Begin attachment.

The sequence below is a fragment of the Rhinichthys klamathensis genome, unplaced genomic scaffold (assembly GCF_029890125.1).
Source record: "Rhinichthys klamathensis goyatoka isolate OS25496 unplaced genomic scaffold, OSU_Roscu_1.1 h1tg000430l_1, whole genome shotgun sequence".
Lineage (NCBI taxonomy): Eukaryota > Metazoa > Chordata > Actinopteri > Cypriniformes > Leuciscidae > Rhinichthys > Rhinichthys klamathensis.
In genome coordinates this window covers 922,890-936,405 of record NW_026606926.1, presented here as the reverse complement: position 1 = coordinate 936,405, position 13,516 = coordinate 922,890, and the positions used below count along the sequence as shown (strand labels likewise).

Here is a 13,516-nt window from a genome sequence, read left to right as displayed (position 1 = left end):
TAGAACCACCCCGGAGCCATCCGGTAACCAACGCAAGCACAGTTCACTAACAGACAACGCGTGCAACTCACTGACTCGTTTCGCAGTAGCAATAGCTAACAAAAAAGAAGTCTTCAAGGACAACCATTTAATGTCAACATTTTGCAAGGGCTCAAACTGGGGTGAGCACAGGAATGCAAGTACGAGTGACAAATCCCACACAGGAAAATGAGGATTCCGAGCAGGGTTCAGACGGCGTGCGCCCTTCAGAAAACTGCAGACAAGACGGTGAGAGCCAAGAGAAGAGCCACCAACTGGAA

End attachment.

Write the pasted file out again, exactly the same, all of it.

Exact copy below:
The sequence below is a fragment of the Rhinichthys klamathensis genome, unplaced genomic scaffold (assembly GCF_029890125.1).
Source record: "Rhinichthys klamathensis goyatoka isolate OS25496 unplaced genomic scaffold, OSU_Roscu_1.1 h1tg000430l_1, whole genome shotgun sequence".
Lineage (NCBI taxonomy): Eukaryota > Metazoa > Chordata > Actinopteri > Cypriniformes > Leuciscidae > Rhinichthys > Rhinichthys klamathensis.
In genome coordinates this window covers 922,890-936,405 of record NW_026606926.1, presented here as the reverse complement: position 1 = coordinate 936,405, position 13,516 = coordinate 922,890, and the positions used below count along the sequence as shown (strand labels likewise).

Here is a 13,516-nt window from a genome sequence, read left to right as displayed (position 1 = left end):
TAGAACCACCCCGGAGCCATCCGGTAACCAACGCAAGCACAGTTCACTAACAGACAACGCGTGCAACTCACTGACTCGTTTCGCAGTAGCAATAGCTAACAAAAAAGAAGTCTTCAAGGACAACCATTTAATGTCAACATTTTGCAAGGGCTCAAACTGGGGTGAGCACAGGAATGCAAGTACGAGTGACAAATCCCACACAGGAAAATGAGGATTCCGAGCAGGGTTCAGACGGCGTGCGCCCTTCAGAAAACTGCAGACAAGACGGTGAGAGCCAAGAGAAGAGCCACCAACTGGAA